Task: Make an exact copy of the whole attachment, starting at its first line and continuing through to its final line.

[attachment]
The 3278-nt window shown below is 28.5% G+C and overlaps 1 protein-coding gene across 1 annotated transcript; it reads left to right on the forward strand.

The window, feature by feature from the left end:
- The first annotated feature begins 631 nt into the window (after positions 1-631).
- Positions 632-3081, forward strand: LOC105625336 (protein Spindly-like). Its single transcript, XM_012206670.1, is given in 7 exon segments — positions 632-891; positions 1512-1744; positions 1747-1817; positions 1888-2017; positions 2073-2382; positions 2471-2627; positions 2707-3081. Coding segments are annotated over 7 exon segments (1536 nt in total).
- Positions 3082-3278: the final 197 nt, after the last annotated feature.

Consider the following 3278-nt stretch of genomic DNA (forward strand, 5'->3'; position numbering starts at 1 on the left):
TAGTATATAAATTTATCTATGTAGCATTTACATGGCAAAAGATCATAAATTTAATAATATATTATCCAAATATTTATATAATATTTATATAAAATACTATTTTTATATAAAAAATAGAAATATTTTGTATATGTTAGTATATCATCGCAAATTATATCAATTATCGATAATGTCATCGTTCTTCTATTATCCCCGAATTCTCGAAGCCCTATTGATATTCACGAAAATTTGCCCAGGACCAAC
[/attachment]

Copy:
The 3278-nt window shown below is 28.5% G+C and overlaps 1 protein-coding gene across 1 annotated transcript; it reads left to right on the forward strand.

The window, feature by feature from the left end:
- The first annotated feature begins 631 nt into the window (after positions 1-631).
- Positions 632-3081, forward strand: LOC105625336 (protein Spindly-like). Its single transcript, XM_012206670.1, is given in 7 exon segments — positions 632-891; positions 1512-1744; positions 1747-1817; positions 1888-2017; positions 2073-2382; positions 2471-2627; positions 2707-3081. Coding segments are annotated over 7 exon segments (1536 nt in total).
- Positions 3082-3278: the final 197 nt, after the last annotated feature.

Consider the following 3278-nt stretch of genomic DNA (forward strand, 5'->3'; position numbering starts at 1 on the left):
TAGTATATAAATTTATCTATGTAGCATTTACATGGCAAAAGATCATAAATTTAATAATATATTATCCAAATATTTATATAATATTTATATAAAATACTATTTTTATATAAAAAATAGAAATATTTTGTATATGTTAGTATATCATCGCAAATTATATCAATTATCGATAATGTCATCGTTCTTCTATTATCCCCGAATTCTCGAAGCCCTATTGATATTCACGAAAATTTGCCCAGGACCAAC